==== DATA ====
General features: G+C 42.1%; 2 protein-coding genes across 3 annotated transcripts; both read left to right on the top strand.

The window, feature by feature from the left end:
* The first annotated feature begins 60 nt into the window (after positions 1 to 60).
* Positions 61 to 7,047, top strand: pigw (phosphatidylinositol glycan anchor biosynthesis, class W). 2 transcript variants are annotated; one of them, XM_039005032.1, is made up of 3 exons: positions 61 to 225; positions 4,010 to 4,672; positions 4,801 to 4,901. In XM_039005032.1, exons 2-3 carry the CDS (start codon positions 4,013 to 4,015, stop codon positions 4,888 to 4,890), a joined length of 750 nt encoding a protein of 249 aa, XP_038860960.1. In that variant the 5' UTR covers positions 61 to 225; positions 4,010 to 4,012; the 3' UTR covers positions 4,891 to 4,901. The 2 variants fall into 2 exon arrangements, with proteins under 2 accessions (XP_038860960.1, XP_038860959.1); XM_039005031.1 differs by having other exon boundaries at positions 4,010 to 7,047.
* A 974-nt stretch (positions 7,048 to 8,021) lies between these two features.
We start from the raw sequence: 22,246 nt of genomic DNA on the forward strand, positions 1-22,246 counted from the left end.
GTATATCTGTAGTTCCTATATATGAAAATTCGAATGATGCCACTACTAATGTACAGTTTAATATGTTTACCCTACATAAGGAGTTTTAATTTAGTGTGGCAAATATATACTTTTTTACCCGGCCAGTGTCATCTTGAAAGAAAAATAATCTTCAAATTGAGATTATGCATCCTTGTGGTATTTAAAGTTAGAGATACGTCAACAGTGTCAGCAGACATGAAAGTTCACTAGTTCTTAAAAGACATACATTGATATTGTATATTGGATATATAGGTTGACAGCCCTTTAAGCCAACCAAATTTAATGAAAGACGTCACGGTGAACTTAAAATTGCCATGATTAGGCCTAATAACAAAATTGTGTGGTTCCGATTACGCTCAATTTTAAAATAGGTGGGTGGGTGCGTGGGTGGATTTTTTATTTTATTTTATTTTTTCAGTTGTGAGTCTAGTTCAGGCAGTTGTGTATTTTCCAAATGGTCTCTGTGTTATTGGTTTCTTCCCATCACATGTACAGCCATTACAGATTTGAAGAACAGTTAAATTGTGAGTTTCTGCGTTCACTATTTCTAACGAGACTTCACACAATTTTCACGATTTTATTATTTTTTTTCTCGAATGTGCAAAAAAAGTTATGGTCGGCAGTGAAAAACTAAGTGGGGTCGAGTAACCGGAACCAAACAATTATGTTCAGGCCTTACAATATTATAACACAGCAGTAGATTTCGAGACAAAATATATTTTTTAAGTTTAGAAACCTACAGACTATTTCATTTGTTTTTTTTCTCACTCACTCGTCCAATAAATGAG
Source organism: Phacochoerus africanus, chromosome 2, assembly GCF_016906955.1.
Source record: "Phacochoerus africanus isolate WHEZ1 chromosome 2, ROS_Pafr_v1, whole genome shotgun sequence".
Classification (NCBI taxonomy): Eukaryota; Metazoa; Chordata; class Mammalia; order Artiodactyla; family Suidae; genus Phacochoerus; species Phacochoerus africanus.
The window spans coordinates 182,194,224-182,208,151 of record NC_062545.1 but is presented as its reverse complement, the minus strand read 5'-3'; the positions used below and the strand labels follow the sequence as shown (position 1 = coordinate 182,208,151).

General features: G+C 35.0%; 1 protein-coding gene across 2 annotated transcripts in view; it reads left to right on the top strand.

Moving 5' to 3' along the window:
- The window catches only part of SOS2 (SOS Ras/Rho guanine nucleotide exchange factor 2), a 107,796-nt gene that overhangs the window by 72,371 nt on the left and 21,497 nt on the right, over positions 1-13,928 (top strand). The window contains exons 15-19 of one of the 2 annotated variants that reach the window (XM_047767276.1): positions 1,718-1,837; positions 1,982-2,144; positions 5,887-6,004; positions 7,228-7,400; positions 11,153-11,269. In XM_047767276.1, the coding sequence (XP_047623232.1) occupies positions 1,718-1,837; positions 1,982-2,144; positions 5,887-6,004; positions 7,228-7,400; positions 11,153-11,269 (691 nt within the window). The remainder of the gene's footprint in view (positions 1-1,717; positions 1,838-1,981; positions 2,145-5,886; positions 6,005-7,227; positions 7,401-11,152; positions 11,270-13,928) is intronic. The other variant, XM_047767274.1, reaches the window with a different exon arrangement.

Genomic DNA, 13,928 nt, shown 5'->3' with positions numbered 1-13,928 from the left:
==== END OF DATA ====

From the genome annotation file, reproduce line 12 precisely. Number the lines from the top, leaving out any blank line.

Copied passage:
General features: G+C 35.0%; 1 protein-coding gene across 2 annotated transcripts in view; it reads left to right on the top strand.